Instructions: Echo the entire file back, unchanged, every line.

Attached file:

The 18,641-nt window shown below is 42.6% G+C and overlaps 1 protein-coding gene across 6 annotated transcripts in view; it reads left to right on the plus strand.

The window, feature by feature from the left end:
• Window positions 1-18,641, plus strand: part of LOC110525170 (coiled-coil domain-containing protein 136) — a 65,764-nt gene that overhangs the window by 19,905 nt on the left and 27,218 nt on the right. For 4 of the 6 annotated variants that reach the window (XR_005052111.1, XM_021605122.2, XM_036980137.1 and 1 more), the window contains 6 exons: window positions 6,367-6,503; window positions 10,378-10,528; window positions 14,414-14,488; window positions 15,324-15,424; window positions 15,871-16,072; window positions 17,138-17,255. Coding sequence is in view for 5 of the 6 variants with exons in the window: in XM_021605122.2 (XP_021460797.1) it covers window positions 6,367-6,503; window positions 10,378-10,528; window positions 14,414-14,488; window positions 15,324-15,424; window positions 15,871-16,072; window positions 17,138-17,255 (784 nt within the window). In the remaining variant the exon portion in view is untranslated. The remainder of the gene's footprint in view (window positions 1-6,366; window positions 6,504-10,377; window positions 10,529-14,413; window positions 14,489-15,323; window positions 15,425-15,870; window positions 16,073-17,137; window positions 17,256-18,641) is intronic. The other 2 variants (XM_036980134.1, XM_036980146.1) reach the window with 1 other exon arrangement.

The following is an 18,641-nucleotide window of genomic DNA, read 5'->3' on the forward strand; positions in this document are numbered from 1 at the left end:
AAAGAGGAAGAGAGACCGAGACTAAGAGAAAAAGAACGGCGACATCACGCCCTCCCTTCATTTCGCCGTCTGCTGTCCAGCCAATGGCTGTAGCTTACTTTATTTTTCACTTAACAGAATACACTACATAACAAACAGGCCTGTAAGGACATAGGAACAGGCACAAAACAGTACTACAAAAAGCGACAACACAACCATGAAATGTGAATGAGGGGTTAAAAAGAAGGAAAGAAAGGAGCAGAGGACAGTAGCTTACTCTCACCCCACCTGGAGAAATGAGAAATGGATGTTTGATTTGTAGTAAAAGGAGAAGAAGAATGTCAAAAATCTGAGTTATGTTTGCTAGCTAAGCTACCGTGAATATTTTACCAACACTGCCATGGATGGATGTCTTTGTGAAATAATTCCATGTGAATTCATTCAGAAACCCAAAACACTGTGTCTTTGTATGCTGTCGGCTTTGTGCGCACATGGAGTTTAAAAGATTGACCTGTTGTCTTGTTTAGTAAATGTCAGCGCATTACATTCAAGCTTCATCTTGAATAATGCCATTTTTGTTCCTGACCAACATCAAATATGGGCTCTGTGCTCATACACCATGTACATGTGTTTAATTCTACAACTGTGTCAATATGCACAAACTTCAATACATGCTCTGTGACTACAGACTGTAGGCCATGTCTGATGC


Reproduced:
The 18,641-nt window shown below is 42.6% G+C and overlaps 1 protein-coding gene across 6 annotated transcripts in view; it reads left to right on the plus strand.

The window, feature by feature from the left end:
• Window positions 1-18,641, plus strand: part of LOC110525170 (coiled-coil domain-containing protein 136) — a 65,764-nt gene that overhangs the window by 19,905 nt on the left and 27,218 nt on the right. For 4 of the 6 annotated variants that reach the window (XR_005052111.1, XM_021605122.2, XM_036980137.1 and 1 more), the window contains 6 exons: window positions 6,367-6,503; window positions 10,378-10,528; window positions 14,414-14,488; window positions 15,324-15,424; window positions 15,871-16,072; window positions 17,138-17,255. Coding sequence is in view for 5 of the 6 variants with exons in the window: in XM_021605122.2 (XP_021460797.1) it covers window positions 6,367-6,503; window positions 10,378-10,528; window positions 14,414-14,488; window positions 15,324-15,424; window positions 15,871-16,072; window positions 17,138-17,255 (784 nt within the window). In the remaining variant the exon portion in view is untranslated. The remainder of the gene's footprint in view (window positions 1-6,366; window positions 6,504-10,377; window positions 10,529-14,413; window positions 14,489-15,323; window positions 15,425-15,870; window positions 16,073-17,137; window positions 17,256-18,641) is intronic. The other 2 variants (XM_036980134.1, XM_036980146.1) reach the window with 1 other exon arrangement.

The following is an 18,641-nucleotide window of genomic DNA, read 5'->3' on the forward strand; positions in this document are numbered from 1 at the left end:
AAAGAGGAAGAGAGACCGAGACTAAGAGAAAAAGAACGGCGACATCACGCCCTCCCTTCATTTCGCCGTCTGCTGTCCAGCCAATGGCTGTAGCTTACTTTATTTTTCACTTAACAGAATACACTACATAACAAACAGGCCTGTAAGGACATAGGAACAGGCACAAAACAGTACTACAAAAAGCGACAACACAACCATGAAATGTGAATGAGGGGTTAAAAAGAAGGAAAGAAAGGAGCAGAGGACAGTAGCTTACTCTCACCCCACCTGGAGAAATGAGAAATGGATGTTTGATTTGTAGTAAAAGGAGAAGAAGAATGTCAAAAATCTGAGTTATGTTTGCTAGCTAAGCTACCGTGAATATTTTACCAACACTGCCATGGATGGATGTCTTTGTGAAATAATTCCATGTGAATTCATTCAGAAACCCAAAACACTGTGTCTTTGTATGCTGTCGGCTTTGTGCGCACATGGAGTTTAAAAGATTGACCTGTTGTCTTGTTTAGTAAATGTCAGCGCATTACATTCAAGCTTCATCTTGAATAATGCCATTTTTGTTCCTGACCAACATCAAATATGGGCTCTGTGCTCATACACCATGTACATGTGTTTAATTCTACAACTGTGTCAATATGCACAAACTTCAATACATGCTCTGTGACTACAGACTGTAGGCCATGTCTGATGC